In short, in both the cases of self-advertisement and self-abnegation, many other animals have us beat. This is not to say that we’ve shrugged off restrictions on dress: our cultures still have deeply ingrained expectations that shape how we select and wear clothing. If nothing else, most of us in the United States continue to think that a bride should wear white and a mourner black. Yet, if you feel after watching the catwalks of fashion week that a pair of leopard-print leggings are tailor-made for the look you want, you can slip them on, and post a selfie on the web. If the friends and strangers who comment find you’ve chosen poorly, take heart in the fact that little more than your reputation for sound sartorial judgment is on the line, and the endless reinvention allowed by the web will allow you to follow Austen’s lead by editing your look and pinning a revised image to the page.•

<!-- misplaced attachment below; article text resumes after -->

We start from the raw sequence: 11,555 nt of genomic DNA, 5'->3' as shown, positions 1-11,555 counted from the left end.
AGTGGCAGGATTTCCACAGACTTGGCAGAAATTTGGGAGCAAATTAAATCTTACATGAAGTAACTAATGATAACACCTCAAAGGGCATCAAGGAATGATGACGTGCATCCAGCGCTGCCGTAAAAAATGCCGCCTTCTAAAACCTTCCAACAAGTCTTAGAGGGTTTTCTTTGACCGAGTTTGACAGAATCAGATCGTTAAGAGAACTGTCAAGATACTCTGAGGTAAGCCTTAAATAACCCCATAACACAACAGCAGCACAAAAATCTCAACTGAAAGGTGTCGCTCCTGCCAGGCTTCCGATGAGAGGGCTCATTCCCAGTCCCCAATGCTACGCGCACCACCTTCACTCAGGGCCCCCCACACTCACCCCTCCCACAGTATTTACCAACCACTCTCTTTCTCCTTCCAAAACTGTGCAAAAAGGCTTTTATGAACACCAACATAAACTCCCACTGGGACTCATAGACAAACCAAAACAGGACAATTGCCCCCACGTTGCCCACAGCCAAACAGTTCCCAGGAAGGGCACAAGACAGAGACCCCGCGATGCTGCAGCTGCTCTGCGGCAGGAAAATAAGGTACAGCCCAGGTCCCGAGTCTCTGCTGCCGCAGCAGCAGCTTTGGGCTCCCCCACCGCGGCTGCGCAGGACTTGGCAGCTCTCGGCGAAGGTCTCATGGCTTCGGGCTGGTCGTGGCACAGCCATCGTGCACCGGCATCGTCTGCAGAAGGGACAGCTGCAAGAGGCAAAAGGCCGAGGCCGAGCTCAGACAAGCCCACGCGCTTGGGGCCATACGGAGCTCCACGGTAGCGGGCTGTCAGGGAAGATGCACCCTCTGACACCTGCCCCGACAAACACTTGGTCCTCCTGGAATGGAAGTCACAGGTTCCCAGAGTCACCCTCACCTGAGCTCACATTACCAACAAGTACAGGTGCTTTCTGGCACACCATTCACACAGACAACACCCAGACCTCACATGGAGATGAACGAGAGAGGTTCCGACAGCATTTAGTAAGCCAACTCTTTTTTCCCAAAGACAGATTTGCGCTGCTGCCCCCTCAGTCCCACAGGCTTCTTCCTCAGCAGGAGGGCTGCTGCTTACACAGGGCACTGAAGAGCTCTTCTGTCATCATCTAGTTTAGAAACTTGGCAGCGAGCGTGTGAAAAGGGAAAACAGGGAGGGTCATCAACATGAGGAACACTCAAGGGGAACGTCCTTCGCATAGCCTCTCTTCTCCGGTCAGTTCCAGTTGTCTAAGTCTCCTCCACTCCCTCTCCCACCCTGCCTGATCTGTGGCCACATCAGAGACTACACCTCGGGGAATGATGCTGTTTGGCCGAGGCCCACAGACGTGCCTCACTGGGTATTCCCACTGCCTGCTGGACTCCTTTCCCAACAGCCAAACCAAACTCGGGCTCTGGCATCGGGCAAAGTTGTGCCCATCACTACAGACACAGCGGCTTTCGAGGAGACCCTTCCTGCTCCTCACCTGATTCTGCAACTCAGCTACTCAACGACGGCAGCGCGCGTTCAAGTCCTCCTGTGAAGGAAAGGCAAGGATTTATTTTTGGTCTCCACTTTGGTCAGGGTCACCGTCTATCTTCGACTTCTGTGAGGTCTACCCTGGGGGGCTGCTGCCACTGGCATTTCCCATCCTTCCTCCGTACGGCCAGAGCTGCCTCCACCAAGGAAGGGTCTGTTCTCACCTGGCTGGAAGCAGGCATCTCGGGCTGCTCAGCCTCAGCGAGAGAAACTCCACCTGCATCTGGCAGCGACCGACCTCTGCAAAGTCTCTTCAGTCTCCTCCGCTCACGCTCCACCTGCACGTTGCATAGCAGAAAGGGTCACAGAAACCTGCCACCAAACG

Christopher K. Coffman is a Master Lecturer in Humanities at Boston University. He is the author or editor of four scholarly books, including most recently After Postmodernism: The New American Fiction (Routledge, 2021), and his poetry, fiction, and essays have appeared in various on- and off-line magazines, including Gobshite Quarterly, The Adirondack Review, and Gone Lawn.